"From the screening of various hop cultivars, Citra hop was selected as a geraniol-rich cultivar. In addition, it was observed that coriander seed, which can be used in beer production as a flavourant, contained not only linalool but also geraniol at high levels." The Contribution of Geraniol Metabolism to the Citrus Flavour of Beer

Wellfleet Smoked Sea Salt In the past I’ve added crushed coriander near the end of the boil or to the whirlpool, allowing it to infuse into the hot wort. That is also what was done in the study linked above. However, for this batch I drew off wort for this beer pre-boil, adding the coriander directly to the fermentor at the same time as the yeast. The rest of this batch became Loral-Hopped Funky Saison. I've found that dry hopping during fermentation is essential to the "NEIPA" character. I was hoping the same might apply to coriander!

I pitched the Right Proper house lactic culture harvested from my Quinoa Grapefruit Hoppy Sour. I didn’t have access to the high temperatures (October vs. July), and as a result sourness didn’t kick in until keg conditioning. I was recently at Right Proper brewing a collaborative smoked, juniper-infused, Norwegian farmhouse ale with Modern Times! More on that batch later...

Sodium chloride is sodium chloride, but there is nothing wrong with a story. I grew up spending summers on Cape Cod (where I still have a crate of Cranberry-Orange mead buried). Originally I’d planned to make the trip to collect bay water to dose in for salinity… but the timing didn’t work out. I had a jar of smoked sea salt from Wellfleet from my mother, close enough! Between the low dosage and low smoke-intensity I wasn’t expecting a perceptible smoke character in the beer, but sub-threshold complexity can’t hurt.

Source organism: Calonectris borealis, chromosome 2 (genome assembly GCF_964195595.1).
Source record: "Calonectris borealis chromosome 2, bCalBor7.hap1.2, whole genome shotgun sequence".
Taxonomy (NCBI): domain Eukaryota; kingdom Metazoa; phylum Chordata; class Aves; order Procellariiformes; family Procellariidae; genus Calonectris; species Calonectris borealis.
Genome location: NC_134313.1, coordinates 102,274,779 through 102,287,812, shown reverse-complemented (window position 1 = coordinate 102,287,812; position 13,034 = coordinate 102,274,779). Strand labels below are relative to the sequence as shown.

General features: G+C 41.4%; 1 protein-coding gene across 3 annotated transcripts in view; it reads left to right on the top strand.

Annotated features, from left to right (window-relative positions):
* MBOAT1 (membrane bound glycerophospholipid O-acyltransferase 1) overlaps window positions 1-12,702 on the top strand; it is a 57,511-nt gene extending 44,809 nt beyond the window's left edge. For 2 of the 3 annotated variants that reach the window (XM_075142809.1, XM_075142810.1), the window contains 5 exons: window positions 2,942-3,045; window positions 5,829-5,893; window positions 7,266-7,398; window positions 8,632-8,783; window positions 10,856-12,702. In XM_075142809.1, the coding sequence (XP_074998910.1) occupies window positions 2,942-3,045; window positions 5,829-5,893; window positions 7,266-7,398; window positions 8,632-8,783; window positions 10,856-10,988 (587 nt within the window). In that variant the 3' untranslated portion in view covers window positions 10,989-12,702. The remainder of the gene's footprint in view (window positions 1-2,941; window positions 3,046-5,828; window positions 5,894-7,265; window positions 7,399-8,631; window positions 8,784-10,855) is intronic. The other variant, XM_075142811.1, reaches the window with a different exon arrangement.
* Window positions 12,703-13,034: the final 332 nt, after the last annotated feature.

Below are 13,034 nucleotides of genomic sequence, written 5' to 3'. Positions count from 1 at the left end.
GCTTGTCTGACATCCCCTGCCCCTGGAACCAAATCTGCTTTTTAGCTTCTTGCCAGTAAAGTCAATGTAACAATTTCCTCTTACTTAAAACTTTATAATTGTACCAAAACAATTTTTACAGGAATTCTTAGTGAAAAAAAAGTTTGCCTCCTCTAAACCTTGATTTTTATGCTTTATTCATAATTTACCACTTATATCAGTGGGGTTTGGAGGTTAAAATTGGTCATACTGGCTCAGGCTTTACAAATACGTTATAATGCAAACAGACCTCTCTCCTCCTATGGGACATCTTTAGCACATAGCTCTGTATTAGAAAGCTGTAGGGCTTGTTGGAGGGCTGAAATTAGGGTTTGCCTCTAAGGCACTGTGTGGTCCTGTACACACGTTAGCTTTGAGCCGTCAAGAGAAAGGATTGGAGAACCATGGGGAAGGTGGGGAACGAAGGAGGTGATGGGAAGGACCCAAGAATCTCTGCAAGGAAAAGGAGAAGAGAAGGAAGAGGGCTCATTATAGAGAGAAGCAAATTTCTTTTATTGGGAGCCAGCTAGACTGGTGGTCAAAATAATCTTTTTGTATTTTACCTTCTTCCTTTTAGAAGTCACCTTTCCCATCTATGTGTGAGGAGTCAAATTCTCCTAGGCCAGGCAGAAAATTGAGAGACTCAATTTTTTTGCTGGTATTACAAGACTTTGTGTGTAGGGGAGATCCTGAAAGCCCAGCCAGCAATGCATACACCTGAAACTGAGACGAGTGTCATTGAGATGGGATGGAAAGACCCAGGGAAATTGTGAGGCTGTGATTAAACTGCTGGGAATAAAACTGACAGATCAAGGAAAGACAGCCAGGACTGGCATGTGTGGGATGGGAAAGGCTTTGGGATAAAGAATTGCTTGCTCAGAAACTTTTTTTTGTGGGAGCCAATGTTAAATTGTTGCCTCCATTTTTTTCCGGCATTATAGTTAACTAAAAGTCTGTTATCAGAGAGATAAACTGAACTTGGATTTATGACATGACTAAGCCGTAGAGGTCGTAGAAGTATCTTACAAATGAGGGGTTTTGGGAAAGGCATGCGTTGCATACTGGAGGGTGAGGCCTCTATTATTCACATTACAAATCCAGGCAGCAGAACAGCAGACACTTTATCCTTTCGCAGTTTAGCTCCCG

Golden Gose

Smell – Bright zesty citrus aroma. Mild graininess. Slight sulfur. I don't detect anything I would identify as coriander.

Appearance – Cloudy golden yellow. White head disperses rapidly. Not intentional, but it could pass for a NEIPA (other than the poor head retention).

Taste – Zippy lactic acidity, without the funkiness of Brett. Lots of bright fresh citrus, especially lemon (without being artificial or furniture polish). The finish has a little no-boil grainy-wortiness that I don’t mind, but it may not be for everyone. Maltiness from the Munich isn't as pronounced as I expected.

Mouthfeel – Slightly fuller than the classic versions thanks to the oats.

Drinkability & Notes – The best gose I've brewed! Refreshing and unique. The citrus from the coriander is outstanding! Sulfur aroma is the only detractor.